• Consider approaching/involving other specialties


  • If we want change, it should be an EM led effort:
    • We should be driving the research
    • We should be creating the guidelines
    • We should be pushing the evidence

W. Brian Gibler Visiting Professor Series: "Navigating Academic Emergency Medicine" WITH DR. ALI RAJA


  • Lecture aimed at discussing lessons learned with regards to leadership and life in academics during residency as well as throughout career in academics.
  • Some points were inspired by "Simone's Maxims," written by Dr. Joseph V. Simone.  This is a collection of accumulated and lessons and maxims "accumulated over years of personal experience and many mistakes, as well as occasional revelations, both personal and borrowed from others," and is a good read for anyone considering a career in academics.  The original article can be found here.

Lessons Learned in Leadership:

  • Recruitment:  "In Recruiting, First-Class People Recruit First-Class People; Second-Class People Recruit Third-Class People." - Simone
    • Effort goes a long way in recruiting and building a solid team
    • With regards to residency recruitment, applicants notice the difference in an interview day that is attended only by the program director and a few residents compared to one where they meet the chair, vice chair, etc.  A little extra investment can pay dividends.
  • Mentorship and Sponsorship:  There are distinct differences between a coach, a mentor, and a sponsor.  While mentorship has gotten a lot of traction in the literature recently, sponsorship is also extremely important.  
    • Coach:  Somebody who talks to you, tells you what to do.
    • Mentorship:  Talks WITH you.  Discusses your goals
      • Can help you to take first step into area of interest
      • May require some hand holding on part of mentor
      • Can come in many forms:  Traditional research mentor, peer mentor, etc
    • Sponsorship:  A sponsor talks ABOUT you.  Finds opportunities for you.  Acts as an advocate.
      • These are people who will open doors for you
      • Can ask a mentor to serve as a sponsor, but don't necessarily need to be a mentor
      • If you are in a position to advocate for somebody, be a sponsor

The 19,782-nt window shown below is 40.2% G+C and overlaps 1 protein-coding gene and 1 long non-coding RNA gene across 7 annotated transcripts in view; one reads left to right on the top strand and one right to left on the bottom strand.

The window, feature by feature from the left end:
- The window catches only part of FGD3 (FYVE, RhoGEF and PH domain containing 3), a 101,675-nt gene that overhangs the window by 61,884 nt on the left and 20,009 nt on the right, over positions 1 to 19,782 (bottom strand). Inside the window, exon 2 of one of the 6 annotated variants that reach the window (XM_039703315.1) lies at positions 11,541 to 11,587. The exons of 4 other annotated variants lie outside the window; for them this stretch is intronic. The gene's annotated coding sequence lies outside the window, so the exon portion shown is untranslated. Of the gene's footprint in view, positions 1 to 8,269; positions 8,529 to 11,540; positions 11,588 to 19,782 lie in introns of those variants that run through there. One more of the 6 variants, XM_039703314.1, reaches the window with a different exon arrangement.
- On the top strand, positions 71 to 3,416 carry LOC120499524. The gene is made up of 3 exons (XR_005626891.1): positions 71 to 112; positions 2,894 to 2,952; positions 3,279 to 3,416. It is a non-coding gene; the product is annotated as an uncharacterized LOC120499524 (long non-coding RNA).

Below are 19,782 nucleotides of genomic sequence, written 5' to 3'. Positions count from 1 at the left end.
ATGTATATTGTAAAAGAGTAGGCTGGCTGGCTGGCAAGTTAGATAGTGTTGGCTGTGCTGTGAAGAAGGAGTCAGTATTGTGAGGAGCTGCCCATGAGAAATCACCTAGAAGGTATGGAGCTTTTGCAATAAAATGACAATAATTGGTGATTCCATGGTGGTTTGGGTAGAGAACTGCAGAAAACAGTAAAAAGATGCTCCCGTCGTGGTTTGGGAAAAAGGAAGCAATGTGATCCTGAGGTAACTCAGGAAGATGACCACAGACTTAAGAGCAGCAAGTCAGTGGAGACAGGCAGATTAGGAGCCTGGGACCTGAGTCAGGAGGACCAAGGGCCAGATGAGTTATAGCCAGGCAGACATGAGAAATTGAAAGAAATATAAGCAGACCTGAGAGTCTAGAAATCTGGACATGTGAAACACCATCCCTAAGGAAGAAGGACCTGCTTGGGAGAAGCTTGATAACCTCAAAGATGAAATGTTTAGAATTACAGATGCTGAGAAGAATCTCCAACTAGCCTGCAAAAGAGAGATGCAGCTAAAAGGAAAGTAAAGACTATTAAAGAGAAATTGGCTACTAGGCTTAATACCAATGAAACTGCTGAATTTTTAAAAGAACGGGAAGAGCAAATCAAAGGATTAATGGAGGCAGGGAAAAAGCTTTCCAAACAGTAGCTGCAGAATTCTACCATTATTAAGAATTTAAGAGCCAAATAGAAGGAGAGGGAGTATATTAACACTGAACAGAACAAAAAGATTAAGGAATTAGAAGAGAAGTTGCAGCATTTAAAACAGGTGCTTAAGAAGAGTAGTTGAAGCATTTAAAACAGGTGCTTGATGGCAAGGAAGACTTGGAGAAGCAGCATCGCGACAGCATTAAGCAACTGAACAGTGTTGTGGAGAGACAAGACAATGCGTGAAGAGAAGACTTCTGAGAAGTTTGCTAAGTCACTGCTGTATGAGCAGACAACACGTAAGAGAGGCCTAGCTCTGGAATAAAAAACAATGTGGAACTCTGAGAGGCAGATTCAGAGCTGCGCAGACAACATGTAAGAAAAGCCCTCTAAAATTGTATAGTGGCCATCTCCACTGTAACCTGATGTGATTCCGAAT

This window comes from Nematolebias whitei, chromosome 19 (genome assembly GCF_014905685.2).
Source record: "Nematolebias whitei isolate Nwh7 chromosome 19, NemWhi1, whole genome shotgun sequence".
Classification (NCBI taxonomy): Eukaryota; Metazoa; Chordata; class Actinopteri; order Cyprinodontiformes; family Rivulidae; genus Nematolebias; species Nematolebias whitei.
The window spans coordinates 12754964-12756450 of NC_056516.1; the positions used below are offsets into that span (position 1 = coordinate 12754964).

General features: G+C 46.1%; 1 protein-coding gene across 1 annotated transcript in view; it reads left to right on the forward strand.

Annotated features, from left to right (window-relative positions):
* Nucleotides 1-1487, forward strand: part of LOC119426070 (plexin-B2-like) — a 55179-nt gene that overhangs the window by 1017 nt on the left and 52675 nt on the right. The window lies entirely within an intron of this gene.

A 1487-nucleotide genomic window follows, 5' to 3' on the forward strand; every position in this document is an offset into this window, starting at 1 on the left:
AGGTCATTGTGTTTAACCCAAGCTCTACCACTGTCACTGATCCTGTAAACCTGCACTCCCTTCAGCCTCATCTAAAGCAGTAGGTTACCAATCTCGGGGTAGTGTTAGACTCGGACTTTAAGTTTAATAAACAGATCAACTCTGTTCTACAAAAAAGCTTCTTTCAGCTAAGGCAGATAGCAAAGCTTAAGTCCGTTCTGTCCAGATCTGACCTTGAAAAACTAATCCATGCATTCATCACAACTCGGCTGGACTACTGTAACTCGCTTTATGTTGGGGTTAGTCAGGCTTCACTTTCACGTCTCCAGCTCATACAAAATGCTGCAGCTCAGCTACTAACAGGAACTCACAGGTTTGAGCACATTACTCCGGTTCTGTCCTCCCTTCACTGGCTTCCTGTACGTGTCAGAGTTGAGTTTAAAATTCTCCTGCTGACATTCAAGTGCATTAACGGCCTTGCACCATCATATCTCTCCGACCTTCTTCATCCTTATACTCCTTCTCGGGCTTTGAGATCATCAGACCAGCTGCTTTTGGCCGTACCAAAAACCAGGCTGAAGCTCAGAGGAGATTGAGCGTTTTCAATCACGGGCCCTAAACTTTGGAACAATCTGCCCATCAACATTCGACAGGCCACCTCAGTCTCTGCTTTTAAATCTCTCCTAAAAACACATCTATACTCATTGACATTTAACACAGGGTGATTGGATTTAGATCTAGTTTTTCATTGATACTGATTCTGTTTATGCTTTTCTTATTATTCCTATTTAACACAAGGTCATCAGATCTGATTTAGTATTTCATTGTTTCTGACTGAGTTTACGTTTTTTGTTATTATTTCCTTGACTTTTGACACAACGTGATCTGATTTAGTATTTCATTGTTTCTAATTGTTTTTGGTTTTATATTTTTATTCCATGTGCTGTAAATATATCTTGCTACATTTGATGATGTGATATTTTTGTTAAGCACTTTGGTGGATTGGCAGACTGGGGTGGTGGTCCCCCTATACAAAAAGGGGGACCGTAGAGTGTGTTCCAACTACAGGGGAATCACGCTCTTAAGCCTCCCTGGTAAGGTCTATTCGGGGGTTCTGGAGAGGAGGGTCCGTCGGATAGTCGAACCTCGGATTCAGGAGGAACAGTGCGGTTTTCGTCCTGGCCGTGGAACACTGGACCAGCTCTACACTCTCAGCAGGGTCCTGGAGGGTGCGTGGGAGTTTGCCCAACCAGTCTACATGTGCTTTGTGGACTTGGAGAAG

• Can often help with networking, job placement, etc.

***Ideally, you will have all 3 in your career***

  • Getting Involved:  "Members of Most Institutional Committees Consist of About 30% Who Will Work at It, Despite Other Pressures, and 20% Who Are Idiots, Status Seekers, or Troublemakers." - Simone
    • Many people have been part of committees where not everyone contributes, and who may be motivated solely by the title or resume boost.
    • If you are part of a committee, work at it.  
    • If you want something done, surround yourself with the right people.
  • Be a National Expert AND a Local Expert
    • As people progress through their careers, become an expert on a topic, they may be invited to speak nationally, participate in widely read or distributed projects, etc.
    • Often times people back out of commitments and decrease their involvement in their local shops to create time for these "larger scale projects."
    • It's important to maintain your foundation:
      • Keeps you in touch with the subject matter.
      • Reminds you why and how you got to the national stage in the first place.
      • People will respect your input and advice on a topic more if you remain clinically relevant and involved at your own institution.
  • When Considering a Position:  "The Longer and More Detailed the Written Offer to a New Faculty Recruit, the More Likely Both Sides Will End Up Unhappy." - Simone
    • If you ever find yourself needing > 2-3 pages in a letter of commitment consider if that is a place you want to be.
    • If it takes 20-25 pages of clauses and stipulations for two parties to come to an agreement, the likelihood is that neither party will end up happy.  
    • Keep it simple and concise.  You are entering a relationship, and a lot of that is built on trust.  Do not feel the need to have a clause for every minor detail or possible instance.  
  • Burnout and Resiliency
    • Huge topic in medicine in general.  Emergency Medicine has been shown to have high rates of burnout relative to other specialties.  
    • Incentives and tokens have not been shown to be too effective in combating burnout (Pay increases, perks, etc).  People accommodate quickly.  Adjusting compensation may not have lasting effect.
    • Instead, important to focus on physician engagement:
      • Getting people involved will help them feel invested.
        • Encourage participation in committees
        • Involve them in recruitment
        • Assign mentors and mentees with similar interests
      • Physicians who feel empowered and invested may be less likely to burnout.
  • Be Adaptable
    • Ability to change and adapt with the times is essential in academic medicine.
    • By being open to and willing to make changes, you can succeed in a number of different areas.

Morbidity and Mortality Conference WITH DR. LAUREN TITONE

Malignancy with SIRS


  • Early antibiotic administration in sepsis has been shown to decrease mortality
  • Delay in antibiotic administration has been shown to directly correlate with worsening mortality
    • In immunocompetent patient:  8% Increase in mortality for every hour prior to antibiotic administration.
    • In immunocompromised patient (Such as those with malignancy undergoing treatment):  Mortality is increased as much as 18% for every hour prior to antibiotic administration.